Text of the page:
From teenage grunts to conversations

Foreign exchange visits have their difficulties but the gains outweight the problems, writes mother Alexis Scott

My 14-year-old son recently returned from a week in Brittany as part of an exchange trip. It was the first time his school, James Young High in Livingston, had run this sort of event and it obviously took a huge amount of organising. I take my hat off to all those involved.

It cannot all have been great fun for the teachers - there were certainly some moans from the students about sitting in a coach for the 11-12 hours to Plymouth (not to mention the return journey) - but I hope they were absorbed in some of the camaraderie which the children obviously experienced.

My son has been to France on several occasions but an exchange visit must be very different from going on holiday abroad with one's parents.

As a parent I can really only speak about the week my son's exchange partner, a girl, spent in our home. I gave up my study and my son gave up a couple of his usual swimming training sessions. Overall, I believe we all benefited more. No one wants visitors all the time but we all need to be open to changes.

If one thing more than any other struck me about the significance of the exchange it was the importance of our use of language and the corollary, the lack of it. An English teacher recently remarked to me (only half joking) that teenage boys tend to communicate by grunting. Apart from one or two exceptions, I was inclined to agree with her.

Despite the privileges of some children's middle-class existence, many children today seem to lack the benefits of the oral culture in which I grew up in Ireland. Increasingly our children are growing up in a disparate society where conversation is something we take part in in order to acquire information rather than for the purpose of enjoyment or conveying emotion.

Increasingly we rely on things other than our relationships with one another (such as going to the theatre or the cinema) to develop our use of language.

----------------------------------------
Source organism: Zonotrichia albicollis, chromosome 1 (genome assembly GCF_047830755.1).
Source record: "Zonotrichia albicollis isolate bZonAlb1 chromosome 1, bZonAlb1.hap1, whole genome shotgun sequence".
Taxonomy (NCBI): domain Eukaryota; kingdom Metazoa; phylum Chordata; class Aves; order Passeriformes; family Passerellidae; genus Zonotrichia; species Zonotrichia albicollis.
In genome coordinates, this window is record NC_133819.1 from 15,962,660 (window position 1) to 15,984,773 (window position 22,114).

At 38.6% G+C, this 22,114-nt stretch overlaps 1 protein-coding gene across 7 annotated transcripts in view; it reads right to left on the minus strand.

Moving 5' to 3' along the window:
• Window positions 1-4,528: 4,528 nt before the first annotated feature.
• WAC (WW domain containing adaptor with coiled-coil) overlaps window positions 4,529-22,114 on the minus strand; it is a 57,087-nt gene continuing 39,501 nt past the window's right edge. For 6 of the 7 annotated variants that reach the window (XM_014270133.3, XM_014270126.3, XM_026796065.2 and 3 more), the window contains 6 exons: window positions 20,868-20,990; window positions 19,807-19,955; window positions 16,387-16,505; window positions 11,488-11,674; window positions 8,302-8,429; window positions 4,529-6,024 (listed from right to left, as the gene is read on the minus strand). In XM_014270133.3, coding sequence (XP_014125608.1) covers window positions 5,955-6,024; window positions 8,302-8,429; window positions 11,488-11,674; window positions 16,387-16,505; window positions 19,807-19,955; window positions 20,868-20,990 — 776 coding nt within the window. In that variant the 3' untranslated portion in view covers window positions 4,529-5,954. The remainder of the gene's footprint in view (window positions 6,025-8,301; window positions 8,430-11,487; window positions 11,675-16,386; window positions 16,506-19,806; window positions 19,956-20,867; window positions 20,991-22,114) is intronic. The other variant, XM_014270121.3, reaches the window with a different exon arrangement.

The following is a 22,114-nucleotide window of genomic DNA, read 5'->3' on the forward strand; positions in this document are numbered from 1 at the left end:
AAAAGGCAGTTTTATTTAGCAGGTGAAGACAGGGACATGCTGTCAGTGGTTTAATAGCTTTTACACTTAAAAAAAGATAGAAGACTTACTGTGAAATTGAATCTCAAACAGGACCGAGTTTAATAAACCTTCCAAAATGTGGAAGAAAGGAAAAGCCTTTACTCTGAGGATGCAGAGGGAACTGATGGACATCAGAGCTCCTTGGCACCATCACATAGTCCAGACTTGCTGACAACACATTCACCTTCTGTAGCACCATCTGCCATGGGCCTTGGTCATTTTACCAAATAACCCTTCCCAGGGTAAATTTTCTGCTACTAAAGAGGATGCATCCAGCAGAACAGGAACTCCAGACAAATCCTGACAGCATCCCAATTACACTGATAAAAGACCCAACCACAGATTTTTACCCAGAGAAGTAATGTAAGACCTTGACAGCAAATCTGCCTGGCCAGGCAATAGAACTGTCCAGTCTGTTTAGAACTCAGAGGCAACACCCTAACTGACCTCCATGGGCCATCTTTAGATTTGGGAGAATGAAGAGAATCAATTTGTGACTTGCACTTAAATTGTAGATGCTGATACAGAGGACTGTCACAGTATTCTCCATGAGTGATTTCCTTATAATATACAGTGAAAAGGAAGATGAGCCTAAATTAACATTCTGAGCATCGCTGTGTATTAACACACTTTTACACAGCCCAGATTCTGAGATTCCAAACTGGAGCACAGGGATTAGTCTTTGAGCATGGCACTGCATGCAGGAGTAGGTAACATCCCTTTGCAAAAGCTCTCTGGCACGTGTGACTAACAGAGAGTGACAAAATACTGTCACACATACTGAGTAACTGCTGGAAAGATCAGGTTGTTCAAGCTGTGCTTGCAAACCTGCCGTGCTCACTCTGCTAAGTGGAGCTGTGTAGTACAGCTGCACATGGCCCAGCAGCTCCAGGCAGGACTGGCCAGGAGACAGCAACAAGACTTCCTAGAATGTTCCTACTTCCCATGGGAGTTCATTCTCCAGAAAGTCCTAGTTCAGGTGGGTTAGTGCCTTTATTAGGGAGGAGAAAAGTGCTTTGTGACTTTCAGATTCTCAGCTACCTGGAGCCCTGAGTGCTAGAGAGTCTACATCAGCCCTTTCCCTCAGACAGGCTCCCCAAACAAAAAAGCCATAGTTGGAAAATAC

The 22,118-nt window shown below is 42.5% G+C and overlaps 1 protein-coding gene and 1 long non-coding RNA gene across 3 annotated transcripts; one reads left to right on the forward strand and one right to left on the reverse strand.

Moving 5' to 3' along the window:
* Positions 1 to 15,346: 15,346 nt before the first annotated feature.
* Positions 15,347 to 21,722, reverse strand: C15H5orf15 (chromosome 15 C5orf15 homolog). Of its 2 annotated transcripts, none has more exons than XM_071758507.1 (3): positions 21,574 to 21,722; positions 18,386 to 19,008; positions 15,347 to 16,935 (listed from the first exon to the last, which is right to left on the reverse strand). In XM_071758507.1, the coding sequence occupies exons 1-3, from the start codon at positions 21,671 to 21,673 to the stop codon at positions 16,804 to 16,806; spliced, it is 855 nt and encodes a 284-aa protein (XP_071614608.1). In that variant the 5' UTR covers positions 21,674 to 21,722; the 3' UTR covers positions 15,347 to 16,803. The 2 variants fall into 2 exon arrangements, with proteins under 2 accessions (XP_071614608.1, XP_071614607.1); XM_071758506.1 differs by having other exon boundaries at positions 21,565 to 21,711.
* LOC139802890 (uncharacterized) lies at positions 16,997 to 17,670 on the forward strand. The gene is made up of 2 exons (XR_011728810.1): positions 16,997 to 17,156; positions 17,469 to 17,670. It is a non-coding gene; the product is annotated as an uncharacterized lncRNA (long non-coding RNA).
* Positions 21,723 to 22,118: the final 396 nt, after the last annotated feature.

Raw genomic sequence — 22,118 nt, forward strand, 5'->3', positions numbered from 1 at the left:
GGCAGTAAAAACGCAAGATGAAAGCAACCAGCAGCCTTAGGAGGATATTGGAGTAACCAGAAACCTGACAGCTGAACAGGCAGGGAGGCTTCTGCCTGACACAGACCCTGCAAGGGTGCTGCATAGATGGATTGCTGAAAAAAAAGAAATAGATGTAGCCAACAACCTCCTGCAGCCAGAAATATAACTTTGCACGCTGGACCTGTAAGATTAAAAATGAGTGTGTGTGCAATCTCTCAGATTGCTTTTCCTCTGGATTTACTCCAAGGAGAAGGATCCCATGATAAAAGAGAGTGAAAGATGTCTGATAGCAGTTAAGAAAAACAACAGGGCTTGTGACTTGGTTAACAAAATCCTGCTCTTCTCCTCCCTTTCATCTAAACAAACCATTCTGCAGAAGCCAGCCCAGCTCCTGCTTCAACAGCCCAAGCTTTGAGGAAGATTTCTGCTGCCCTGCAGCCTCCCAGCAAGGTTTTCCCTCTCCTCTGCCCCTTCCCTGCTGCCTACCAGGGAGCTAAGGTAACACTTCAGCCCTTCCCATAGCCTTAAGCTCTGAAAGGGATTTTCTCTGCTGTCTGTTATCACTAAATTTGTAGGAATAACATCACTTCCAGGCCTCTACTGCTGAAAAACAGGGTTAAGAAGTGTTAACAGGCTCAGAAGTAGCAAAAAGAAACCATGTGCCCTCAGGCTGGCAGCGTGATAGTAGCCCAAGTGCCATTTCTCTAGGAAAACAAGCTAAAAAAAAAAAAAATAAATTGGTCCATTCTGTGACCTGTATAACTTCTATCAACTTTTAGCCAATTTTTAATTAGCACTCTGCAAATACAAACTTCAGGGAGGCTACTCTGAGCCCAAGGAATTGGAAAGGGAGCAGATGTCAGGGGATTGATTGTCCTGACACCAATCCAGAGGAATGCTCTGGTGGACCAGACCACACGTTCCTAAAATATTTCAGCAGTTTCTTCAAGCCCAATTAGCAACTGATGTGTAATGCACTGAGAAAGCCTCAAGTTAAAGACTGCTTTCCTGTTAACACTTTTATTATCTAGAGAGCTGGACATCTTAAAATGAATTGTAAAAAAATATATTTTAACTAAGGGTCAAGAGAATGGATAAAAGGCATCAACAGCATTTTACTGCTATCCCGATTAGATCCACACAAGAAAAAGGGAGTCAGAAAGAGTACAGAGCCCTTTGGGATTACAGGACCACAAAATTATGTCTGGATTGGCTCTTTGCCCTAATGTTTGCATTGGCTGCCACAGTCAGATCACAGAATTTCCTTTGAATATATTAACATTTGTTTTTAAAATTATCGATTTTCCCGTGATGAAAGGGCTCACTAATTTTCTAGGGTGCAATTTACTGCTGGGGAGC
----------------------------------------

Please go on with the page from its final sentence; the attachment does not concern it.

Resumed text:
Many of us have lost the art of conversation. Although e-mailing is some kind of substitute, I doubt it will ever develop use of language in the way the defunct art of letter writing did. My late mother, who entirely lacked secondary education, wrote letters all her life. Things that could not be said could be written down (although letter writing and conversation are clearly twin arts).

The foreign exchange experience will not guarantee that the students involved will get on with one another, but does anything? Some children may be shocked to find themselves sent to a family who speak little or no English while their own knowledge of their host's language is sketchy.

There can be disasters. As a 17-year-old I was one of a group of Irish schoolchildren sent to families throughout Brittany, not as part of an exchange but as beneficiaries of a charity, giving poor and not so poor children from Northern Ireland a free holiday away from the stresses of the raging Troubles in 1972. The contact was made through school and so it clearly had some responsibility in the matter.

Although the host family only took me out once in five weeks and I was generally left to my own devices, I was probably one of the lucky ones. At least I could speak French to the single parent host, if not the children, who seemed indifferent if not overtly hostile, replying in monosyllables.

Afterwards it transpired that children of primary school age (who, of course, could not speak French) had been sent to families who could not speak a word of English.

My friend was based with a married couple who were both working doctors with a baby and toddler. They lacked child care help until my friend came into the picture.

The children had no means of contacting the host organisation once we were with the families. There was no reception and no opportunity for feedback (we were the recipients of charity, after all).

Today, there is more understanding of children's rights and these sorts of scenarios are most unlikely to happen.

I am currently hosting a teenage student in my home, teaching him English. While the experience has generally been mutually beneficial (I hope), I have come to dislike the inequality of the nature of the arrangement (and not just the huge domestic burden it entails). Because my guest's parents are paying to have me teach him, the give-and-take aspect that was an integral part of the exchange visit is not there. Absurdly, I feel as if I'm imposing if I ask my guest to translate English into French.

By comparison, I was very happy to talk away to my son's exchange partner in French or French and English. This, after all, is the crux of an exchange, is it not? And is not an exchange of views, of experiences and, of course, of language, how we all learn?

I find myself unwilling to subscribe entirely to the immersion ethos whereby students are prevented from mixing with others whose mother tongue is the same as their own. This seems unnatural and forced and probably also unnecessarily stressful.

After our French visitor had gone home my son and his friends who participated in the exchange seem to be socialising more with one another. They certainly seem to be conversing more - and not just on the Internet.

So I say, three cheers for the foreign exchange!

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